Champions League: Will Manchester City Benefit from European Exit?

Nick AkermanFeatured ColumnistDecember 4, 2012

MANCHESTER, ENGLAND - OCTOBER 03:  Manchester City Manager Roberto Mancini gestures to his players during the UEFA Champions League Group D match between Manchester City and Borussia Dortmund at the Etihad Stadium on October 3, 2012 in Manchester, England.  (Photo by Stu Forster/Getty Images)
Stu Forster/Getty Images

Played six. Won zero.

Roberto Mancini will be haunted by this statistic. We all knew Manchester City's Champions League quest was going to be difficult this year. What we didn't consider was a complete failing on the part of the English champions.

Fixtures against Ajax, Borussia Dortmund and Real Madrid were always going to test City's resolve. Despite the obvious difficulty, Mancini's men were expected to compete—and at absolute minimum—qualify for the Europa League.

This unambitious dream died at the Westfalenstadion.

As Julian Schieber rolled the ball past Joe Hart, City's entire European campaign whimpered to its conclusion. Schieber, who has started just one other game in all competitions this season, underlined a youthful Dortmund outfit that played fearlessly and with tremendous desire to win their dead rubber match.

On the opposite side of the pitch, 11 players fitted in blue couldn't care less. City lacked intensity, determination—and most tellingly—belief.

1 - Manchester City is the first English team not to win a single game in the Champions League group phase. Historic.

— OptaFranz (@OptaFranz)

Roberto Mancini must rally his troops quickly.

With the Capital One Cup and European football out of reach, City now have all their eggs in one Premier League-shaped basket. Retention of the domestic crown is absolutely vital. As all City fans will know, Manchester United are next up.

A victory against Sir Alex Ferguson's men will go a long way to improving squad morale. Performances have stuttered in the Premier League—even though an unbeaten streak remains intact. The Etihad will be rocking for United's arrival and will certainly be expectant of a win.

Sunday's clash is the first step along a difficult road for Mancini. He now has a squad of world class players that is likely to go unused. Useful talents such as Scott Sinclair, Javi Garcia, Kolo Toure and Jack Rodwell are unlikely to get much game time when the rest of the team is fit. The F.A Cup could become a competition for the club's reserves.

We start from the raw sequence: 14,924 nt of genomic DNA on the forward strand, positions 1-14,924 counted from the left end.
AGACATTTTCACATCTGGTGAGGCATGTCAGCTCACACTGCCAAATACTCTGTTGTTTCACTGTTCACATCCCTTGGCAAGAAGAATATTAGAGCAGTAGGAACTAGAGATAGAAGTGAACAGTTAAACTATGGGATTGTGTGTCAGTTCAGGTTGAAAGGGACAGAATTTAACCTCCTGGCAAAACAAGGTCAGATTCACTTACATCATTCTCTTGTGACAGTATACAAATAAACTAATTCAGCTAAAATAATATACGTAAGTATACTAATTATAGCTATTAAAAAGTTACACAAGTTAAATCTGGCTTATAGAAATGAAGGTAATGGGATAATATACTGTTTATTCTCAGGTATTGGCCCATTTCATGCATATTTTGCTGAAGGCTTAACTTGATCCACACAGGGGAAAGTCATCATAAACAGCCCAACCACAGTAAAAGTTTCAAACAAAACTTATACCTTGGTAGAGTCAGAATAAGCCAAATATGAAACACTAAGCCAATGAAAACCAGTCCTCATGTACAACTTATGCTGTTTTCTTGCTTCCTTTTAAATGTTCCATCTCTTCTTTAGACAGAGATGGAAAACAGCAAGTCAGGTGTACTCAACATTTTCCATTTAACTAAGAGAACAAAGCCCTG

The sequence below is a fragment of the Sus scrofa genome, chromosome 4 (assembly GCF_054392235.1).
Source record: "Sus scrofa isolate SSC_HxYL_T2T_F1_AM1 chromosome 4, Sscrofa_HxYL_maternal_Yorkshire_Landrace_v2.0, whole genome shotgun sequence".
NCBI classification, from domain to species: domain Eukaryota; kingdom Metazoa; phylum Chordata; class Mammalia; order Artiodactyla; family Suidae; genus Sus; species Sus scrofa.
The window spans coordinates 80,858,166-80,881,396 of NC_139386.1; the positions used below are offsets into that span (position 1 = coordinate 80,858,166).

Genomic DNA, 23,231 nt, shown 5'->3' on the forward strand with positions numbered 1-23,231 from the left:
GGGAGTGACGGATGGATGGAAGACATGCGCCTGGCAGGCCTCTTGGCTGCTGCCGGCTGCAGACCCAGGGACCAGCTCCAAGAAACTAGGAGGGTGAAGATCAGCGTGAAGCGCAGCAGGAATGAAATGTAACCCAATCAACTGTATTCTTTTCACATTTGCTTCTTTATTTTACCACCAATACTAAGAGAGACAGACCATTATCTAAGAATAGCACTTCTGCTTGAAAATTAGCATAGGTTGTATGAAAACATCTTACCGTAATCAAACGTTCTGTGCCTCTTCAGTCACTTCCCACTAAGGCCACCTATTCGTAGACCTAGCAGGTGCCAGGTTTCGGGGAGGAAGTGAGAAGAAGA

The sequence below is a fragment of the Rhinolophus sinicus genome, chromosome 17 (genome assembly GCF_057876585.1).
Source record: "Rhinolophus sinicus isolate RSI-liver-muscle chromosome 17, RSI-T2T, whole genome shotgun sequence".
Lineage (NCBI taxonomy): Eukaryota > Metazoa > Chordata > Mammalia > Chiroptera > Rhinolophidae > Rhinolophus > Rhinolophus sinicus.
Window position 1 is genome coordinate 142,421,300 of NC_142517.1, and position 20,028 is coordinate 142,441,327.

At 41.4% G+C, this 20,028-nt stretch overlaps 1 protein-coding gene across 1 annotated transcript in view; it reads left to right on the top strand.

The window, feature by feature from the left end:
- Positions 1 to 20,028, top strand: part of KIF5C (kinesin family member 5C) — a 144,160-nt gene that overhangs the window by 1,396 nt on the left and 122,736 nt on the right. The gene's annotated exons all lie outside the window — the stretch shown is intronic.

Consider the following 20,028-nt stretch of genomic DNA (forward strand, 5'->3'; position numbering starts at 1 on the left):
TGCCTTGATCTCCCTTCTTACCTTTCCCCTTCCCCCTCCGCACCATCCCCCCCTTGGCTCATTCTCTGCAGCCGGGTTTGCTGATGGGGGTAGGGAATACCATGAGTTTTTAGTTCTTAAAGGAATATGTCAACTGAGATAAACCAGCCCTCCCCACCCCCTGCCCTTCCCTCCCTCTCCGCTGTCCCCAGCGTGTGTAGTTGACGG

Let's not forget the ridiculous strength of City's striking options. Mancini continues to rotate his goal threat, which is perfectly acceptable when competing on domestic and European fronts.

The Italian will now struggle to guarantee Mario Balotelli, Edin Dzeko, Sergio Aguero and Carlos Tevez prolonged exposure on the pitch. Mancini is likely to stick with a single partnership—effectively forcing leftovers out of the club.

This situation doesn't benefit a team that has quickly gotten used to success. Players of this calibre need time on the pitch. Joleon Lescott has already admitted he fears for his international future after a lack of games (via The Sun). The rest of the squad might follow suite.

Many will suggest Roberto Mancini and his side won't be bothered about missing out on the Europa League. Such claims are foolish. This club wants—and needs—to be competing at the top level. A sustained presence in European football is the most effective way of attracting and retaining international superstars.

Group D was always outlined as the group of death. Even so, nobody expected Manchester City to embrace the afterlife with such readiness.

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